If we haven’t made it clear, we love to party - but we love to host even more.
Whether it’s a work event, a house party, or an intimate dinner, bringing people together is more simple than you think. Most of all, it’s fun! Beyond providing the space, food, and drinks, creating a welcoming environment for your guests to connect and let loose is one of the best gifts you can give your people.
With over 100 events and counting at The New Bar, we’ve had some time to hone our skills. You probably know the basics, but there are a few extra tricks to the art of hosting. To get you started, we’re letting you in on our process, from planning and prepping to partying.
Set an intention
When planning an event, we often get caught up in the logistics: the invites, the run-time, and even the playlist. All of these things are important but the heart of your event should be its intention.
In one of our team’s favorite books, The Art of Gathering, the author Priya Parker explains the importance of defining the “why” of your gathering. Why are you hosting in the first place? What are you hoping to accomplish? How do you want guests to feel? The answer to these questions will help inform any other decisions you make in the planning process and will shine through the smaller details. When you have a clear intention for your event, the planning process becomes much more manageable and the impact of it is amplified. Your guests will leave with a lasting and fulfilling impression - and might even talk about it for weeks to come.
Put it on the calendar
Give your guests ample time to RSVP. People are constantly pulled in different directions with varying commitments. Sending invites with as much notice as possible allows you to get a concrete headcount and plan accordingly, from seating arrangements (if that’s your thing) to the shopping list.
The invites don’t have to be fancy, but they can be! A simple group text with a, “Like this message if you can come!” will get the job done, or make a fun flyer and send it out over email. As long as your guests know when, where, and what they’re signing up for, you’re good to go.
Curate an inclusive menu
To make sure your guests are comfortable, build an inclusive food and drink menu that accounts for dietary restrictions and preferences where possible.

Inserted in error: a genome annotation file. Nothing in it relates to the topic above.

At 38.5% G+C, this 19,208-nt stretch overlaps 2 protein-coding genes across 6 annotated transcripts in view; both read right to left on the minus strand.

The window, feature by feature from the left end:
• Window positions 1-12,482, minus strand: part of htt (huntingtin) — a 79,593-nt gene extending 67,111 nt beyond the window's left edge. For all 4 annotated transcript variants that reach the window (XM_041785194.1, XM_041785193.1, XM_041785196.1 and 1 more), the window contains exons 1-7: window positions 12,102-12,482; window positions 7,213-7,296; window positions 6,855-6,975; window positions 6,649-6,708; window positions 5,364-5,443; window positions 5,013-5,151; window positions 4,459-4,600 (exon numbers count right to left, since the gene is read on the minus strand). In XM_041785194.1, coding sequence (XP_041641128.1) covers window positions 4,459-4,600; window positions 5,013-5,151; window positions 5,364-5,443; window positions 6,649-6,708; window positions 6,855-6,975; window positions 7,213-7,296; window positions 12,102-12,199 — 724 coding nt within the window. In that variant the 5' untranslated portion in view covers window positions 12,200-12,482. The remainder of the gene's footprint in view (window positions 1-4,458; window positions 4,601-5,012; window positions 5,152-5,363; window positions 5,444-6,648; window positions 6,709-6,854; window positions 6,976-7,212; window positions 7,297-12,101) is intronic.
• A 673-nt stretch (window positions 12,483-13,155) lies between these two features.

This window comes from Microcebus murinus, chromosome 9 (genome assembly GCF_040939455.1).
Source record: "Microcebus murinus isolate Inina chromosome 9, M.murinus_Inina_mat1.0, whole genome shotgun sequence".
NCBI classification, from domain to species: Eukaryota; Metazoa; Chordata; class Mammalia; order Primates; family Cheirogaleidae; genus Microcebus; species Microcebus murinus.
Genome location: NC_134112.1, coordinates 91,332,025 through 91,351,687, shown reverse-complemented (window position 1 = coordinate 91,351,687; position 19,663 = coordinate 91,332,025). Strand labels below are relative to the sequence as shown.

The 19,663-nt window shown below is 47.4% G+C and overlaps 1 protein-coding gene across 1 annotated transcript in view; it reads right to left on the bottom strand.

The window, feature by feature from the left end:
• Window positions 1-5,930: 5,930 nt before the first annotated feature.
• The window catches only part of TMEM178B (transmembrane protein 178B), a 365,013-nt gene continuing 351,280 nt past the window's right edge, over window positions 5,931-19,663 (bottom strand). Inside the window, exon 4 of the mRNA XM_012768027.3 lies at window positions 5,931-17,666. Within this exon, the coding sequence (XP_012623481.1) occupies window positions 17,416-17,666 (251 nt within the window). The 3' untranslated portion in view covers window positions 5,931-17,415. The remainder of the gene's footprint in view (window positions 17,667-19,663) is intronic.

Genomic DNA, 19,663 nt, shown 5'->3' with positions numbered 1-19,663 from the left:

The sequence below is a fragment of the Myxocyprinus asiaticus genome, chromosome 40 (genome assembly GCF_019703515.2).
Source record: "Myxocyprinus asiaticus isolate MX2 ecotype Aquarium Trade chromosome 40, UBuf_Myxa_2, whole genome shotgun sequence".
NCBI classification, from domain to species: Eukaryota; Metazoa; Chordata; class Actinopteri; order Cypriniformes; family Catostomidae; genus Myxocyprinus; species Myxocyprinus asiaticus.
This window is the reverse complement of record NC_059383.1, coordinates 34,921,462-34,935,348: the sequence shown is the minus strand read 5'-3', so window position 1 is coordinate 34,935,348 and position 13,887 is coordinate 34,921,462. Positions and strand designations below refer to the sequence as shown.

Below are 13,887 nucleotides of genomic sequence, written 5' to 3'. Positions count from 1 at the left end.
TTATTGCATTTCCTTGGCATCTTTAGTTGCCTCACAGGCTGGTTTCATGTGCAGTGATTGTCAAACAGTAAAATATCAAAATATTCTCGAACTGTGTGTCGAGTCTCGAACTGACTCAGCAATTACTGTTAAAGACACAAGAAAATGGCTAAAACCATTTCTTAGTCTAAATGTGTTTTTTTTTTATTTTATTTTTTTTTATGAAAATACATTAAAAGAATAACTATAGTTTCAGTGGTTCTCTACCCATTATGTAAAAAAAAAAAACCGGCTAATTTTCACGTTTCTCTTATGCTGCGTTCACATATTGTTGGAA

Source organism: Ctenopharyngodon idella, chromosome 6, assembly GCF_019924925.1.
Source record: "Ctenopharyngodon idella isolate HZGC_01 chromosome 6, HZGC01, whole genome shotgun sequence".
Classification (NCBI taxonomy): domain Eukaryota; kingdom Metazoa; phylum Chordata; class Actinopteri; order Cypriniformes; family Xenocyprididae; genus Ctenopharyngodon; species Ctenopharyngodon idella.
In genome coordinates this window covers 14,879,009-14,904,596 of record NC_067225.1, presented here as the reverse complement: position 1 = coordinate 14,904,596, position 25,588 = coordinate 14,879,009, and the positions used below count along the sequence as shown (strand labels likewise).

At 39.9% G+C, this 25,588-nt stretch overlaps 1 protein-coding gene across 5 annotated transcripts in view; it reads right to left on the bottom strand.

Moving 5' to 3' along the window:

Are you hosting someone who’s sober or sober curious? Add some NA options to your drink roster or create a few fun, non-alc cocktail choices. Avoid offering basic substitutes like sparkling water or soda or simply taking the alcoholic component out of your preexisting cocktails.
Being mindful of your guests means making them feel equally included and important, but we get that sourcing multiple cocktail options can make your shopping list start to look like a CVS receipt. That’s where our Party Bundles come in! To lighten your load, we’ve curated drink kits for every occasion, so you can save time, money, and energy no matter the hosting context.
Mix up the seating
Your guests might know each other well or they might not know each other at all. Depending on the intention for your gathering, you can consider different seating arrangements to serve your purpose. If your goal is to encourage guests to meet new people they may not know, providing suggestions for seating at the beginning of your event (near someone they don’t know) and encouraging your guests to move around between courses or activities can be effective.
If your intention is to build a more casual, leisurely environment, maybe you don’t have to provide seating directions at all! Your guests will have the opportunity to decide how they want to connect with one another and possibly even make some new friends.
Phone a friend
We get it, it feels taboo to ask for help at your own event, but we promise it's not. You don’t have to be a hero! People want to help you, and bringing them into the process can make them feel more connected to the gathering’s greater purpose.
You can even assign a few friends to different tasks: Ask people to help set the table, let someone help with plating, or create a cocktail station with instructions so people can mix their own drinks. You can even bring people into the most dreaded part of the process, the cleanup. Our founder’s favorite end-of-the-party trick is what she calls a “two-song tidy.” You essentially grab a few trash bags, play two great songs, and let your kind guests help you clean up at the end of the gathering for the duration of those two songs.
There are so many little ways to take the pressure off and make hosting a more fun, more fulfilling experience. At the end of the day, know that your people appreciate your effort and they want to be a part of your gathering. That’s pretty much all that matters anyway.